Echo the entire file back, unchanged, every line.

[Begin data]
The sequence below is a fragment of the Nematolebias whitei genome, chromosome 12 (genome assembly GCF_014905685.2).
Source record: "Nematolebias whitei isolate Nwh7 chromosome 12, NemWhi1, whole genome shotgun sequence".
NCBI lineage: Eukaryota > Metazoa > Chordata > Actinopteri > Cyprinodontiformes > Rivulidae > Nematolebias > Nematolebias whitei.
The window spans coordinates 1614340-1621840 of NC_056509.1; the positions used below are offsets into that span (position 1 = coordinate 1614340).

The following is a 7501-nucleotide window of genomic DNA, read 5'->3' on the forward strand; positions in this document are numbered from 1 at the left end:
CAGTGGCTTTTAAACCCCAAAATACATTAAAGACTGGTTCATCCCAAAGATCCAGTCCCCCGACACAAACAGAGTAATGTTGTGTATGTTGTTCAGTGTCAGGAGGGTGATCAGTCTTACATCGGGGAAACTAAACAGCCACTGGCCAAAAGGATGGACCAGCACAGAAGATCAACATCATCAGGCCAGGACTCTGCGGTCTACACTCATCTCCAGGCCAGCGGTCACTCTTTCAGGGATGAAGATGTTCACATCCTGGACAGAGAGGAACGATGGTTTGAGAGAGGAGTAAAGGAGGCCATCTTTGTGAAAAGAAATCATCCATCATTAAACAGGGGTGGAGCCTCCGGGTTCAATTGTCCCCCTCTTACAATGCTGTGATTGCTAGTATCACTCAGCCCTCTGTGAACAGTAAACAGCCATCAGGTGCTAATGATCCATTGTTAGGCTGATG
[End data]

The sequence below is a fragment of the Nematolebias whitei genome, chromosome 12 (genome assembly GCF_014905685.2).
Source record: "Nematolebias whitei isolate Nwh7 chromosome 12, NemWhi1, whole genome shotgun sequence".
NCBI lineage: Eukaryota > Metazoa > Chordata > Actinopteri > Cyprinodontiformes > Rivulidae > Nematolebias > Nematolebias whitei.
The window spans coordinates 1614340-1621840 of NC_056509.1; the positions used below are offsets into that span (position 1 = coordinate 1614340).

The following is a 7501-nucleotide window of genomic DNA, read 5'->3' on the forward strand; positions in this document are numbered from 1 at the left end:
CAGTGGCTTTTAAACCCCAAAATACATTAAAGACTGGTTCATCCCAAAGATCCAGTCCCCCGACACAAACAGAGTAATGTTGTGTATGTTGTTCAGTGTCAGGAGGGTGATCAGTCTTACATCGGGGAAACTAAACAGCCACTGGCCAAAAGGATGGACCAGCACAGAAGATCAACATCATCAGGCCAGGACTCTGCGGTCTACACTCATCTCCAGGCCAGCGGTCACTCTTTCAGGGATGAAGATGTTCACATCCTGGACAGAGAGGAACGATGGTTTGAGAGAGGAGTAAAGGAGGCCATCTTTGTGAAAAGAAATCATCCATCATTAAACAGGGGTGGAGCCTCCGGGTTCAATTGTCCCCCTCTTACAATGCTGTGATTGCTAGTATCACTCAGCCCTCTGTGAACAGTAAACAGCCATCAGGTGCTAATGATCCATTGTTAGGCTGATG